The Rev. Jesse Jackson and a congressional leader urged President Reagan Wednesday to step up the war on drugs because of the "cocaine intoxication" death of Maryland basketball star Len Bias.
Bias, 22, an All-American who was picked second overall in last week's NBA draft by the Boston Celtics, died last Thursday of "cocaine intoxication" that stopped his heart.
Jackson told a Capitol Hill news conference: "We must see drug abuse as a threat to our culture greater than any ideology could ever be. We must rally the government to the issue of drug abuse."
Rep. Charles Rangel (D-N.Y.), chairman of the House Select Committee on Narcotics Abuse and Control, appeared with Jackson, assailed the Reagan Administration's anti-drug efforts and called on the President to establish a coordinated national campaign against drugs.
Jackson urged the nation's colleges to help prevent drug use by athletes. Colleges "are part of the responsibility in this war against drugs," he said. "They must together look at the pressure of professional athletics under an amateur and academic veneer. Professional is the only word to understand the situation where athletes are going to school and not graduating, instead being propped up and pumped up."
Jackson called for the use of random drug-testing in sports and industry, saying, "One does not have the civil right to take drugs."
Celtic President Red Auerbach endorsed random drug-testing in the NBA, saying, "Forget the civil rights and the invasion of privacy--rules are made to be broken."
Meanwhile, Maryland basketball Coach Lefty Driesell said there is no drug problem in the school's athletic program and that the cocaine that killed Bias was apparently a first-time experiment for the player.
"He's gone because of one mistake," Driesell said. "I don't think he ever drank a beer or smoked a cigarette. He was in superb physical condition, and in about two minutes his life was gone. . . . It scares me and it scares every person on this earth."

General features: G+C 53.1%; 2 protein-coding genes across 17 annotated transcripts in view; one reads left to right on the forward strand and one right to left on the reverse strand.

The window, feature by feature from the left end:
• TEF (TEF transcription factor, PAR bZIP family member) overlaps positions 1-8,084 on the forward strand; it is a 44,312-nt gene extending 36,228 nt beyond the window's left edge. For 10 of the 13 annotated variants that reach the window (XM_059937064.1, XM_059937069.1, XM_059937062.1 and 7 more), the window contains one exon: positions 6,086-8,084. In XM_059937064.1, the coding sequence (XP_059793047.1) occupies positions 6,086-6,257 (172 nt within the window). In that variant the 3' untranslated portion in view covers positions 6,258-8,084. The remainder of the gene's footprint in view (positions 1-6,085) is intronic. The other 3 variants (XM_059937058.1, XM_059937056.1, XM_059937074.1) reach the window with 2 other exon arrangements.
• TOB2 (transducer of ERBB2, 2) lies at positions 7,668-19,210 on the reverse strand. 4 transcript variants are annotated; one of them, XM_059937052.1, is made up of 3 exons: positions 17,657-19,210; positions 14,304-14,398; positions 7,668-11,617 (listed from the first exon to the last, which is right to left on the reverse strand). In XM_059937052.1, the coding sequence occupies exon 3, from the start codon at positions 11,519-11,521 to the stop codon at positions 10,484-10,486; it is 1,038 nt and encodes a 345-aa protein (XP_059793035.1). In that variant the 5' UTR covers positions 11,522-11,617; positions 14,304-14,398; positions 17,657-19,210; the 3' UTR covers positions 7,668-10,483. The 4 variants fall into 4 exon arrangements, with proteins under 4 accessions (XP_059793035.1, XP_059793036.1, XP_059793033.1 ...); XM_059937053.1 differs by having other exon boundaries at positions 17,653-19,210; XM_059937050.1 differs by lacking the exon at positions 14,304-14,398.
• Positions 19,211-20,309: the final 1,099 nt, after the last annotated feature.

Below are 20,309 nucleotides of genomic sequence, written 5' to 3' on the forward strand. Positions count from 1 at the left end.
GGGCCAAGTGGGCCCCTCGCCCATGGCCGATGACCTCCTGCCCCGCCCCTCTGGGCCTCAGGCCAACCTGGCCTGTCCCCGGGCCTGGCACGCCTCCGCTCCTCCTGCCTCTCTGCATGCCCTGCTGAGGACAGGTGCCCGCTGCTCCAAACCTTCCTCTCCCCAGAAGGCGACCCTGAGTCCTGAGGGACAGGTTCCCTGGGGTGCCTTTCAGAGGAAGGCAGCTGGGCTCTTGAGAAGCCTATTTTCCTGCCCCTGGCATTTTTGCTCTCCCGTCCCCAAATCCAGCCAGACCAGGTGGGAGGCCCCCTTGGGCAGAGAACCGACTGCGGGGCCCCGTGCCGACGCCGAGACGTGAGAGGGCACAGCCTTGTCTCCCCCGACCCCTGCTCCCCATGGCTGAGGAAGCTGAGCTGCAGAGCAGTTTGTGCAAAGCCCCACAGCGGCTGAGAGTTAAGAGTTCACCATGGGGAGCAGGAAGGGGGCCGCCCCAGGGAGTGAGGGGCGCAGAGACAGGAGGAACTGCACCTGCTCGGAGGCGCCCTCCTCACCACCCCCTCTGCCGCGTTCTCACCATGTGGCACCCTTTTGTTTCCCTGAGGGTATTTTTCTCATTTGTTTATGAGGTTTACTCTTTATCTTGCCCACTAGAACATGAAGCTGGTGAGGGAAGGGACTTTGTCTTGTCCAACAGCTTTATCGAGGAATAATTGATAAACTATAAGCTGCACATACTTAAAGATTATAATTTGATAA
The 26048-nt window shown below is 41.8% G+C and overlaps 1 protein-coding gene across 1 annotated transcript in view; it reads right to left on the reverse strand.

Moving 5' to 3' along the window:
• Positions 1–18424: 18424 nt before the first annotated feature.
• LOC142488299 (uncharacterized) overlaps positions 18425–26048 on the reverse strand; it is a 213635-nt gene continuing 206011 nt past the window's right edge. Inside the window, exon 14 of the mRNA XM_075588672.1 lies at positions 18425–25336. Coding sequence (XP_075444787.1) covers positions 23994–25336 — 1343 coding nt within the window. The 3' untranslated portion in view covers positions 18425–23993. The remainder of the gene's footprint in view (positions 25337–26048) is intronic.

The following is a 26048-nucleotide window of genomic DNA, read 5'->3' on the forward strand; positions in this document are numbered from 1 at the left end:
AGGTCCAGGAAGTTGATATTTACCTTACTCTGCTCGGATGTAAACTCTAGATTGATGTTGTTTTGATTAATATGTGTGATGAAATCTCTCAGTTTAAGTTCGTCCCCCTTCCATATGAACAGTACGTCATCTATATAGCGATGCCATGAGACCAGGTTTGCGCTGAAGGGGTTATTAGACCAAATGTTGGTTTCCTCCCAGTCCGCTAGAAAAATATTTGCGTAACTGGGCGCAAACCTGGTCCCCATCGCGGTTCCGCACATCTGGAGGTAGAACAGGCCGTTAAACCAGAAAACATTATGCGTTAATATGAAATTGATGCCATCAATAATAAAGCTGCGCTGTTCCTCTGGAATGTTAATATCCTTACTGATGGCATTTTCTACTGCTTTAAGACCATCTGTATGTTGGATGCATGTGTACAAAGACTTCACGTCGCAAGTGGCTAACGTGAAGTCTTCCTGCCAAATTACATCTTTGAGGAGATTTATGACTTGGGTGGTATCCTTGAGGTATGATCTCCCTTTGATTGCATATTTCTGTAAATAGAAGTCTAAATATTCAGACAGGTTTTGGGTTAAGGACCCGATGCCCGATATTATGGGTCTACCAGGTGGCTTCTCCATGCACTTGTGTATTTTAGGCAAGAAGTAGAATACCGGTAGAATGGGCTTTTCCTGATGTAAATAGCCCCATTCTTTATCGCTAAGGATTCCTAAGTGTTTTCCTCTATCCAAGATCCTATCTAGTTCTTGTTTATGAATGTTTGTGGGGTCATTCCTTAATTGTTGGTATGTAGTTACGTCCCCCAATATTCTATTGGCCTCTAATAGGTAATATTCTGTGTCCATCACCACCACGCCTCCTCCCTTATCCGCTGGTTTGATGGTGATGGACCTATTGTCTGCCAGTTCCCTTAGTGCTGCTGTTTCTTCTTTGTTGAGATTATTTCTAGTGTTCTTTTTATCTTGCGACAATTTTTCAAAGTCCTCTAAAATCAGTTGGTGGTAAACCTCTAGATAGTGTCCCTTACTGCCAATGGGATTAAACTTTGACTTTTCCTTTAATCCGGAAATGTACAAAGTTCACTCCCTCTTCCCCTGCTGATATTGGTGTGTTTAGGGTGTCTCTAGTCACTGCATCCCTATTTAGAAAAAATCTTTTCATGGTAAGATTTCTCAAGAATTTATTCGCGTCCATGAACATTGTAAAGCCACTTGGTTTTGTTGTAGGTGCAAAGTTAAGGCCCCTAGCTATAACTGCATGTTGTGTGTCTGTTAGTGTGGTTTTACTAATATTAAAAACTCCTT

He said Bias probably accepted the cocaine from someone who said, "Hey Lenny, try this."
Driesell also denied the charges made Tuesday when Wendy Whittemore resigned as the academic counselor for the Maryland basketball team. Whittemore cited the poor classroom performance of players and claimed that Driesell failed to make education a top priority.
Driesell said, "Any of my players will tell you I'm more concerned about academics than their jump shots and defense."
Law enforcement officials, meanwhile, continued to press their criminal inquiry into Bias' death. In the District of Columbia, one official who asked not to be identified, was quoted by the Associated Press as saying that the high-quality cocaine that killed Bias could not be purchased on a northeast Washington street, an area of high drug sales, as had been reported.
"You don't go up to that area and get that kind of dope," the official said. "That would have to come from a major dealer. A dealer would hold something like that for himself and his friends."
Prince George's County State's Atty. Arthur Marshall said he wants Driesell to appear before a grand jury to answer questions about what he told players at a meeting after Bias' death.
"I consoled them, we prayed together," Driesell said.
Marshall also said he may seek manslaughter charges against the person who provided the cocaine to Bias.
Two basketball players, David Gregg and Terry Long, reportedly were with Bias when he collapsed, but at the direction of their lawyer they have refused to talk with police.
The lawyer representing Brian Tribble, a former Maryland student who was reportedly with Bias in the hours before he died, said he told Marshall on Monday that "we would respond to the (grand jury) subpoena."
Asked if Tribble was eluding police, the lawyer, William Cahill, said: "He's not in hiding, he's in my office."